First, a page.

Virginia Buy/Sell Agreements Lawyer

One of the most popular ways to go into business with another person is to enter a partnership. However, situations may arise where one member of a partnership no longer wants to remain in the arrangement. This may be by voluntary choice or circumstances outside their control, such as death or disability. In either event, having a binding buy and sell agreement is crucial.

A Virginia buy/sell agreements lawyer could take the lead in drafting these necessary documents. This includes identifying what you want to occur should the business arrangement come to an end and including specific terms that determine what parties have the right to purchase the vacant shares. Speak with an experienced attorney at Sparks Law today to learn more.

Why are Buy/Sell Agreements Necessary?

In a common partnership, the members agree to share the profits of the company and strictly define the obligations of each party. As long as a company stays in business, the rights of the members remain intact. Many small businesses are the product of a small number of people working together. These parties may form a business entity in the form of a closed corporation where the shares of the company go to only those owners. They may also choose to form a partnership where the members are the sole owners of the company and share equally in all profits.

A buy/sell agreement is necessary to ensure that ownership rights to a company remain within this small circle of parties. For example, if a member of a partnership dies or retires, it is vital to have an agreement in place that determines what is to happen to that party’s business holdings. These agreements contain provisions that order the sale of the leaving partner’s portion of the company to the surviving member. The funds from this sale go to the leaving member or their estate if this party is deceased.

Triggering a Buy/Sell Agreement

Events that may lead to the dissolution of a partnership, according to the Code of Virginia § 50-73.109, may include:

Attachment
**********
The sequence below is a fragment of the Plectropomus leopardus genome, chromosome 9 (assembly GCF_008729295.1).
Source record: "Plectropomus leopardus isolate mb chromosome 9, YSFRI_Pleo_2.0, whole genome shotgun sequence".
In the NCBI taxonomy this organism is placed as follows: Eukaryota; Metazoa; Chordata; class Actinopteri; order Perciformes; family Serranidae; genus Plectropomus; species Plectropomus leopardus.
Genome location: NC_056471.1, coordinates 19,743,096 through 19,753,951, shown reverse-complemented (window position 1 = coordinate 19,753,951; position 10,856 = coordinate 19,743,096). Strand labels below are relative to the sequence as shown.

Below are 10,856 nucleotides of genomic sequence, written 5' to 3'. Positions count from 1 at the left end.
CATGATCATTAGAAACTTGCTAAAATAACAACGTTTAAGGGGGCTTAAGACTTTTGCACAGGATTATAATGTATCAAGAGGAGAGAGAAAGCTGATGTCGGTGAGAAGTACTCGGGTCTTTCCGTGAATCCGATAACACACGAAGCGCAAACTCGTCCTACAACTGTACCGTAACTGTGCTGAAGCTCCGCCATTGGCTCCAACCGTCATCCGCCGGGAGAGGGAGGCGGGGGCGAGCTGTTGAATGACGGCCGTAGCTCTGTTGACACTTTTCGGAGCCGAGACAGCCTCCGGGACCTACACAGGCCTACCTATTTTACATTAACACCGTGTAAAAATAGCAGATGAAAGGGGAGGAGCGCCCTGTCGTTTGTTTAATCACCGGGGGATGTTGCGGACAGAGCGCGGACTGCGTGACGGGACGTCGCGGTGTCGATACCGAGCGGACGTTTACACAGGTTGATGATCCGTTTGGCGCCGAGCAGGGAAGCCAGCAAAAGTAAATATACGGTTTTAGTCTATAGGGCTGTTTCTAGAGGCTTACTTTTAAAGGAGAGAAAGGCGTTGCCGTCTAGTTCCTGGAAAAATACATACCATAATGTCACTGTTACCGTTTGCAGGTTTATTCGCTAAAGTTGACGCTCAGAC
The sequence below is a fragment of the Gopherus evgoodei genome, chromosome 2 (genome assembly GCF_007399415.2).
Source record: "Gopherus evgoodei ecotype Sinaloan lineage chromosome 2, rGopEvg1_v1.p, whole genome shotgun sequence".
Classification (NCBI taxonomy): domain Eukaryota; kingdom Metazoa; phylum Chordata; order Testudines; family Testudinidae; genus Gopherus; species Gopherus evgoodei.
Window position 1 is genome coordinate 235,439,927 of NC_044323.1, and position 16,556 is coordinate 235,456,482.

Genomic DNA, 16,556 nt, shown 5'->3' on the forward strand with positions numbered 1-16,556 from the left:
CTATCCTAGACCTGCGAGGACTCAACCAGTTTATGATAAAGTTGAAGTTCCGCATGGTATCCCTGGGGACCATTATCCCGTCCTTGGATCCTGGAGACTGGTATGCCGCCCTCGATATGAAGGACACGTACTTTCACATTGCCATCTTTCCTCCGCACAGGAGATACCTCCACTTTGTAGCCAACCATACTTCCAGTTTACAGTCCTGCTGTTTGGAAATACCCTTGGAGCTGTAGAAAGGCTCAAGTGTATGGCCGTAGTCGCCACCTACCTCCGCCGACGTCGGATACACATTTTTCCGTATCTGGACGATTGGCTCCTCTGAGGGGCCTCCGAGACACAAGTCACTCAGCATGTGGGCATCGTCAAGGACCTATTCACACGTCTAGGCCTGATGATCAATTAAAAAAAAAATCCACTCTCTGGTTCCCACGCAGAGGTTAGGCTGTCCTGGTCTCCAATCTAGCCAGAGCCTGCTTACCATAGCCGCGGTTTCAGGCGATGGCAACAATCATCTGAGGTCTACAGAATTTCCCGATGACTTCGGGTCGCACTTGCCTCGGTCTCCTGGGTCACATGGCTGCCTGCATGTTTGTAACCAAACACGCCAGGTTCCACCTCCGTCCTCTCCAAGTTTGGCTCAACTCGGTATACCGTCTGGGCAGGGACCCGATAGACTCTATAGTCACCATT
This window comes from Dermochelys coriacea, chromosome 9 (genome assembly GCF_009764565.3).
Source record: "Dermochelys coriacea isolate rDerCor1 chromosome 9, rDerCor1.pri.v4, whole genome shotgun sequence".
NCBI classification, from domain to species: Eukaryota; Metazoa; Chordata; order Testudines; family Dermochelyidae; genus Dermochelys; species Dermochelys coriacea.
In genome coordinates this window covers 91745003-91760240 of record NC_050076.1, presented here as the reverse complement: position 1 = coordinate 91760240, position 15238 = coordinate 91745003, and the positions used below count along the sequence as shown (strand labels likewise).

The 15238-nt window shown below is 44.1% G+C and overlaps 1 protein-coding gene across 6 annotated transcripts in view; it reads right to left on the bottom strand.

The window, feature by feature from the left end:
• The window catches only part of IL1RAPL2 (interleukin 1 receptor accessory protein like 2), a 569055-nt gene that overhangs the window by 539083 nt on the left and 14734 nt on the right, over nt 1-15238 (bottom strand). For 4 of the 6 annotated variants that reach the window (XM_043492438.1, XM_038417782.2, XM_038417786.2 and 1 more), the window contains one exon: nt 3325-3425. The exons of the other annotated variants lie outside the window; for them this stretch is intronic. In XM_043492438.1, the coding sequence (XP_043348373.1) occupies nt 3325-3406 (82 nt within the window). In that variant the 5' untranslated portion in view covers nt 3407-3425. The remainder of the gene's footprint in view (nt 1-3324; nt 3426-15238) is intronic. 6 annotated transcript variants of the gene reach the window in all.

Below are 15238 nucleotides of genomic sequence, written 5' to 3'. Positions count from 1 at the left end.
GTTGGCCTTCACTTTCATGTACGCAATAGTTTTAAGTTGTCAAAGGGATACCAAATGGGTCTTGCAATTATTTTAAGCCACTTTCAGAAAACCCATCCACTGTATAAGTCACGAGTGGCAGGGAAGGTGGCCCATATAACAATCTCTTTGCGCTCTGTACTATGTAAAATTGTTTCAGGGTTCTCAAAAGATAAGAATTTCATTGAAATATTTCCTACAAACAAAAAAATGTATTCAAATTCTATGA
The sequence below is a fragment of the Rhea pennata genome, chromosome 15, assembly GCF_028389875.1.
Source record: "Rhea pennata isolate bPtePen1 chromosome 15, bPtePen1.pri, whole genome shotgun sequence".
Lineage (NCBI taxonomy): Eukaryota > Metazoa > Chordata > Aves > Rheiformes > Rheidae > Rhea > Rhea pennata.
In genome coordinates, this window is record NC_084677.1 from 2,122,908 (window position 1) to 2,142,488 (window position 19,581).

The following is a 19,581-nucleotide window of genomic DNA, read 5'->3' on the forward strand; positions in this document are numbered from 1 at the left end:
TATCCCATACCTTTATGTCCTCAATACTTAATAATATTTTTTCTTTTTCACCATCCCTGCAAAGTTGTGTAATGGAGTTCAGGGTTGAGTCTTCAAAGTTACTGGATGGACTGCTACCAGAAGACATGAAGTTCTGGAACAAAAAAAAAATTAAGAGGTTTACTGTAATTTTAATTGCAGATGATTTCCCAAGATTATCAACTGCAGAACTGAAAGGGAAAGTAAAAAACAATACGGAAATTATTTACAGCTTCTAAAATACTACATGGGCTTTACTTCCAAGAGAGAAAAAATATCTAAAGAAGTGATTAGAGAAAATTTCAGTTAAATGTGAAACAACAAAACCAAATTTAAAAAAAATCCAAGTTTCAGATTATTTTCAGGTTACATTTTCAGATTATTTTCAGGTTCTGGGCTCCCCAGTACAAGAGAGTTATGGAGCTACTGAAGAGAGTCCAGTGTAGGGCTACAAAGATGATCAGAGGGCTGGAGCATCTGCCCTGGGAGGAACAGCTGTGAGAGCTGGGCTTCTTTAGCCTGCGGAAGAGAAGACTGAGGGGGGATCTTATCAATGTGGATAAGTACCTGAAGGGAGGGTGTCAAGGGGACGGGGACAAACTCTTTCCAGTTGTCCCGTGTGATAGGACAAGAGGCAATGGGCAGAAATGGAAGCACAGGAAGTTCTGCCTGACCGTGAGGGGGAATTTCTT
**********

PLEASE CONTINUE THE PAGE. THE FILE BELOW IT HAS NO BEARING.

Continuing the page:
• A partner submitting a notice of their intent to withdraw
  • A partner’s expulsion according to terms of the partnership agreement
  • A partner entering bankruptcy
  • A partner’s death

In any of these examples, a buy/sell agreement will automatically trigger. A Virginia buy/sell agreement attorney could help parties to better understand why these contracts are so vital to small business dealings.

Options Present in Buy/Sell Agreements

As vital as buy/sell agreements are to the future of a small company, the exact terms that may go into these agreements are always open for negotiation.

Cross-Purchase Agreements

Perhaps the simplest option is to implement a cross-purchase agreement. Here, the remaining owners agree to buy out the leaving partner’s share in the company. Usually, these shares will split evenly among the remaining parties.

Redemption Agreements

The other option is to form a redemption agreement. In these cases, the company itself will buy the share of the business left behind when a partner leaves. This can increase the overall value of the business while not placing a financial burden on individual people.

Hybrid Plans

Finally, it is possible to create hybrid plans that offer greater flexibility. A buy/sell agreements lawyer could help parties to choose the options that are best for them and their Virginia companies.

Contact a Virginia Buy/Sell Agreements Attorney

Forming a new company, whether it be a sole proprietorship, a partnership, or a closed corporation, requires members to take a look into the distant future. Various events could force a member of the company to withdraw from their position of ownership. This may be a retirement, a bankruptcy, or even a death.

Only by having a valid buy/sell agreement in place can the other members of the company retain control. These contracts will require the purchase of the leaving member’s ownership shares by the other members, the company itself, or a combination of the two. A Virginia buy/sell agreements lawyer could help companies to negotiate and form these essential contracts. Reach out to Sparks Law today to learn more.